Prairie du Chien Memorial will be Crossing Rivers Health

Hospital Week Planning Committee members posed with a giant puzzle, which features the new name and logo for Crossing Rivers Health. A puzzle piece was given to every staff member signifying their importance as an essential piece of the organization. (Photo provided)

Prairie du Chien Memorial Hospital announced Friday that it is changing its name to Crossing Rivers Health. The Crossing Rivers tagline will be “Your bridge to wellness.”

After extensive and thoughtful research and planning, some of which began over five years ago along with talks of a new health care center, the Prairie du Chien Memorial Hospital board of directors unanimously agreed in December that it was time for a new brand. That brand was then kept a secret until Friday, when it was revealed to the staff during a picnic, and to the public during an afternoon press conference.

“The new brand represents the evolution of our organization and its commitment to meeting the changing health care needs of the communities we serve in southwest Wisconsin and northeast Iowa,” said Bill Sexton, chief executive officer of Crossing Rivers Health.

The rebrand process began in 2012 when Prairie du Chien Memorial leadership conducted a brand audit that included online surveys, external focus groups and internal focus groups. Based upon the results, hospital administrators and the board of directors determined a new brand identity would better represent the hospital’s more than 60 diversified services, geographic service area and philosophy.

The rebrand will be a gradual change that will first take effect at the new clinic location in Prairie du Chien, opening in July, and concluding with the opening of the new health center in the spring of 2015.
Each part of the new name has relevant meaning. “Crossing Rivers” both describes the health system’s location—at the confluence of the Mississippi River and the Wisconsin River—and its service to patients on both sides of the rivers in two states, Wisconsin and Iowa. According to Sexton, 40 percent of the organization’s patients come from Iowa.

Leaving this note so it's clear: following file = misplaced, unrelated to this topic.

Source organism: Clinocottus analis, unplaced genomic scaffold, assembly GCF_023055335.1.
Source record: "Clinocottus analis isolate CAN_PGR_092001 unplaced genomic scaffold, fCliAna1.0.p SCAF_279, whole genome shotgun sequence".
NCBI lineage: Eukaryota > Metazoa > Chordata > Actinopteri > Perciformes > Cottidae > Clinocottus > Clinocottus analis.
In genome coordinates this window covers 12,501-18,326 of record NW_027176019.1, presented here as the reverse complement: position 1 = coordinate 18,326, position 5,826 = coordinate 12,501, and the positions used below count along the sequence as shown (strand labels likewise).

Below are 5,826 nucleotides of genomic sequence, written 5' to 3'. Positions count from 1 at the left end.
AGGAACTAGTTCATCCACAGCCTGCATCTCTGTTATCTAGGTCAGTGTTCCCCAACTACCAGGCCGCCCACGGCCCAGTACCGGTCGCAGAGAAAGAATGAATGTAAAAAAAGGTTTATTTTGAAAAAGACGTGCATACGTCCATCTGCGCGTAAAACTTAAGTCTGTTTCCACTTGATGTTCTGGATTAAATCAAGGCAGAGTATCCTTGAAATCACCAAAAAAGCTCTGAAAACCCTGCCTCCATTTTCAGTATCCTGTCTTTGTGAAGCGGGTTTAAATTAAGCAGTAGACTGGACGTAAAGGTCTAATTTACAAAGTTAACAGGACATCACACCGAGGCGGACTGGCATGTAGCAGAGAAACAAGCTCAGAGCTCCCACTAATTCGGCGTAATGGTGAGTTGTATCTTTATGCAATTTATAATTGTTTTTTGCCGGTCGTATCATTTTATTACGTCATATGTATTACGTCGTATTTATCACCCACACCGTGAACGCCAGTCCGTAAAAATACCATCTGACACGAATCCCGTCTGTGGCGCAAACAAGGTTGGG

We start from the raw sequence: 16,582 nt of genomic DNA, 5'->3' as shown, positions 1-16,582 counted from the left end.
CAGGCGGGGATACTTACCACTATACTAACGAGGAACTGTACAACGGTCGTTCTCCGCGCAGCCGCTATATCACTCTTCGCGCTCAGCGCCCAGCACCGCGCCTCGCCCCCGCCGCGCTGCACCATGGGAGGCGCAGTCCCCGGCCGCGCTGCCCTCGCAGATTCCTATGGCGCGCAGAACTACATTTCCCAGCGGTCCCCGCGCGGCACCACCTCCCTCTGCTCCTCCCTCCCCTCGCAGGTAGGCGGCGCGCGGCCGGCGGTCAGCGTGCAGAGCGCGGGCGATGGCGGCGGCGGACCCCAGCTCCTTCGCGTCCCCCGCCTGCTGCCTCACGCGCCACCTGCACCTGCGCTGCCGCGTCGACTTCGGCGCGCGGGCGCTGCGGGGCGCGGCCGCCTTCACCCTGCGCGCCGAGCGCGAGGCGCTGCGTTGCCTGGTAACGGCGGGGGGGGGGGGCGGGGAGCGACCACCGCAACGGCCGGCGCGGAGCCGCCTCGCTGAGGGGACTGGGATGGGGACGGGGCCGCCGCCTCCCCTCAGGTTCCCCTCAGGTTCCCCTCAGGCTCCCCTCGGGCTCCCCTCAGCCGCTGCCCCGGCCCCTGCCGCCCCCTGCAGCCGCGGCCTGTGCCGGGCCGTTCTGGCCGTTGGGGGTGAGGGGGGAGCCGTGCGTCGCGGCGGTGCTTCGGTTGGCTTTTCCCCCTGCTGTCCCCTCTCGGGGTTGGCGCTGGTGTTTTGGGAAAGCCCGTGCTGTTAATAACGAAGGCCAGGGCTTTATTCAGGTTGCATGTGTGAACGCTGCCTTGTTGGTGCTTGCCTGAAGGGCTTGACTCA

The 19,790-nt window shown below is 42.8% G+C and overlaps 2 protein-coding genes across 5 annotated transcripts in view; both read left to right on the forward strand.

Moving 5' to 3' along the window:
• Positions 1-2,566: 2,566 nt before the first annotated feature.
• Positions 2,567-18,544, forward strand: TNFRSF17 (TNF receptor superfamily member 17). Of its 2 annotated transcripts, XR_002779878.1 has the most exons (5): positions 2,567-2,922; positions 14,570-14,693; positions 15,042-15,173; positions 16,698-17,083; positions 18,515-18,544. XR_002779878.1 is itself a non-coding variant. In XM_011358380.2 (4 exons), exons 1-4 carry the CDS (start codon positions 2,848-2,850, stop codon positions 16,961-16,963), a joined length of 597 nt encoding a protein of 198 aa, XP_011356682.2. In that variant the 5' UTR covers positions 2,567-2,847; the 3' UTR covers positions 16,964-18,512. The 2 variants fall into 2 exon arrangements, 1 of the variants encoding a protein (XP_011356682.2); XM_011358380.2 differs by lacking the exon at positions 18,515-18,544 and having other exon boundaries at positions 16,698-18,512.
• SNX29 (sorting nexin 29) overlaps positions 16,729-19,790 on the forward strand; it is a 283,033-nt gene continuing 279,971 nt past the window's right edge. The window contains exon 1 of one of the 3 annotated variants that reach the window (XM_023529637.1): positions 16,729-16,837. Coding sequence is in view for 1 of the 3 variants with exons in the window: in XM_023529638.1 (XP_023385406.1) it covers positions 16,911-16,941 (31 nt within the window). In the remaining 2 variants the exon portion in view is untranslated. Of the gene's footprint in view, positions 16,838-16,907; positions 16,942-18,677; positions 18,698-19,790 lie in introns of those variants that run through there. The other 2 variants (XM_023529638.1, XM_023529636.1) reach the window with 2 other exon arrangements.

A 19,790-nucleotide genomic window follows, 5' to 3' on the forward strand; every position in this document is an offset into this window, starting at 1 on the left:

By changing from “hospital” to a “health” center, the organization better describes the diverse array of services it provides today.

“As holistic care, disease prevention and wellness shape today’s model of health care, the word ‘health’ more accurately describes what we do here,” Sexton said. “While a hospital connotes a place where sick people go, a health center is a place where people go to get and stay well.”

The new logo, with soothing colors of blue and green, features a bridge resembling the one that crosses the Mississippi River between Iowa and Wisconsin.

The new tagline, “Your bridge to wellness,” also emphasizes the wellness component of care. The Crossing Rivers staff of professionals and providers also serves as a bridge in a sense, providing personal connections to care with compassion and joy. With services that span the entire course of one’s life—from birth to end of life—Crossing Rivers bridges a complete continuum of care for the whole family.

“Crossing Rivers Health represents the changing currents of health care today,” Sexton said. “As your family’s bridge to wellness across your lifespan, we are not simply about healing—we’re about the joy of well-being.”

The health system’s two new clinics—in Prairie du Chien and Fennimore—will be called Crossing Rivers Health Clinics.

“So far, the feedback from our staff has been positive,” said Sasha Dull, chief development officer, at Friday’s press conference. “We realize it will take some time for folks to absorb this, but after completing the rebrand audit, we felt the change would be minimal.”

As an independent, rural hospital ranked in the top 100 of all Critical Access Hospitals across the nation, Crossing Rivers Health’s primary mission and responsibility is to meet the health care and wellness needs of its community. The organization has been serving the area since 1957. It serves patients in five counties within a 40-mile radius of Prairie du Chien.

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